Characterizing a new animal species can be a tricky process, but in dolphins it can be especially difficult. Now, scientists in Melbourne, Australia have managed to formally classify what will be just the fourth formal description of a new dolphin species in over 100 years.
The new species, classified as Tursiops australis (pictured up top), is endemic to a small geographic region of southern and south-eastern Australia, and will likely qualify for immediate recognition under Australia's criteria for endangered animals.
According to Monash University biologist Kate Charlton-Robb, who led the team that classified T. australis, only three new dolphin species have been described and formally recognized since the late 1800s, making her team's discovery a significant one.
But what makes it even more exciting, Charlton-Robb says, "is this dolphin species has been living right under our noses, with only two known resident populations living [near Melbourne]."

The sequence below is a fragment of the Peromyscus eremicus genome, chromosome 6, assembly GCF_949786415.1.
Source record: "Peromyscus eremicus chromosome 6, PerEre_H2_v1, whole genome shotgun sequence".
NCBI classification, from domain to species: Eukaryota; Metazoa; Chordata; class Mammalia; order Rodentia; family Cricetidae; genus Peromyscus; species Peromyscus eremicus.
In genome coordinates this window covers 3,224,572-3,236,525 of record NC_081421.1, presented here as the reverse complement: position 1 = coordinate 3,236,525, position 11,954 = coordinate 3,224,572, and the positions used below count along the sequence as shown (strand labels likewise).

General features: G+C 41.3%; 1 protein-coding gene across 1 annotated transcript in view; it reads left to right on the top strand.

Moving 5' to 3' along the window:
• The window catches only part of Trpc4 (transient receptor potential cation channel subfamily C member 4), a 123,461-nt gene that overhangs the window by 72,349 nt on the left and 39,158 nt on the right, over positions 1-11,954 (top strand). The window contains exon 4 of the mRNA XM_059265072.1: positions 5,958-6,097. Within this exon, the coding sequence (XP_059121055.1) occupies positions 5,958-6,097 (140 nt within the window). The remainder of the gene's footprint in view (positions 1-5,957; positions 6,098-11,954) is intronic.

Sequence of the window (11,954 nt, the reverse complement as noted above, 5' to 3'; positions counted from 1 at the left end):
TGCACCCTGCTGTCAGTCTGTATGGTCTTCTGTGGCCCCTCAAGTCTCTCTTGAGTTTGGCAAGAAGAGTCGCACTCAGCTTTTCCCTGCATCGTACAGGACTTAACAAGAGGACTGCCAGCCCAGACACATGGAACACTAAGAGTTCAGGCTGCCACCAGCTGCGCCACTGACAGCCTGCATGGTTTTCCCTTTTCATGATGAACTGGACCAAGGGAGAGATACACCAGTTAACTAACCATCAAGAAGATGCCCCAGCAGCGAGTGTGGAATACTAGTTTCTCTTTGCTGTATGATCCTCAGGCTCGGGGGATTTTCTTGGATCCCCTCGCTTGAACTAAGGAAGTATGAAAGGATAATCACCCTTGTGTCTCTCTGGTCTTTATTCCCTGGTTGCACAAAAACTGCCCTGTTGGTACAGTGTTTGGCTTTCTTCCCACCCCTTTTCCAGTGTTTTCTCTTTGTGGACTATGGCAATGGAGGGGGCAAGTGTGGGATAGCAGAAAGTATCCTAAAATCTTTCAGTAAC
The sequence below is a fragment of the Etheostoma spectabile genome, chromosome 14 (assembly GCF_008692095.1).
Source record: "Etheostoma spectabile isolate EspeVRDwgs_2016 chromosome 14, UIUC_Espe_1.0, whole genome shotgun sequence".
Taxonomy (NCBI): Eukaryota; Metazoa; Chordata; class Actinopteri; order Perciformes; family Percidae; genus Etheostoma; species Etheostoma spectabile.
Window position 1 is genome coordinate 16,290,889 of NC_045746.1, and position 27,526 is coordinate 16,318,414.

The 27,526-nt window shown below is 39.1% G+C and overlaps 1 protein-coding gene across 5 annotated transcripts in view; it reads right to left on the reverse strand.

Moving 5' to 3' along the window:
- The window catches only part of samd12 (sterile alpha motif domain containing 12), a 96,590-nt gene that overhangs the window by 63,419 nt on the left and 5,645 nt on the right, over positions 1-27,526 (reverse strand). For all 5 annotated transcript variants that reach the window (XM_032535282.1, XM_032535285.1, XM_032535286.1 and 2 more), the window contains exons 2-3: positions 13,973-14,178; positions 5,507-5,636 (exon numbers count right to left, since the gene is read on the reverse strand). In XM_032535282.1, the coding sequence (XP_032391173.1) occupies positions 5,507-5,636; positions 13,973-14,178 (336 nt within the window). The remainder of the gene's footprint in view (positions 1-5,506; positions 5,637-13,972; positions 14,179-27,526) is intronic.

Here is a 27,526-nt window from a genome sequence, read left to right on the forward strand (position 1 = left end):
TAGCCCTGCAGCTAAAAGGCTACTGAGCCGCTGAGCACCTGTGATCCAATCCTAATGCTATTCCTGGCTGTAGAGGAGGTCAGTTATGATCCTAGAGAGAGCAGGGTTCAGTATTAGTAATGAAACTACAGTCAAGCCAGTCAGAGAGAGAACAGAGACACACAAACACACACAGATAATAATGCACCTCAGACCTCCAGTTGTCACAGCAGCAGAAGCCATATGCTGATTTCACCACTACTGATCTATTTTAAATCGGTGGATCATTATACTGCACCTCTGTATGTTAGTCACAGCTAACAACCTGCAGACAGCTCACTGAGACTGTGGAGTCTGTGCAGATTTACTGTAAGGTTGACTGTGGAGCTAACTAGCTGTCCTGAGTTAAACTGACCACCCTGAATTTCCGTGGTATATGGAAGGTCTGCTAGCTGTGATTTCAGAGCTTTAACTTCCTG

Charlton-Robb's team conducted intensive DNA screening and morphological analyses of dolphin skulls to show unequivocally that T. australis is, in fact, a new species. The team's analyses are published in the latest issue of PLoS ONE.
The researchers say their findings call attention to the demand for more thorough assessments of divergence in the area's dolphin population as a whole, which, despite living in a well populated urban environment and having been the subject of significant research efforts, has managed to elude thorough taxonomic investigations.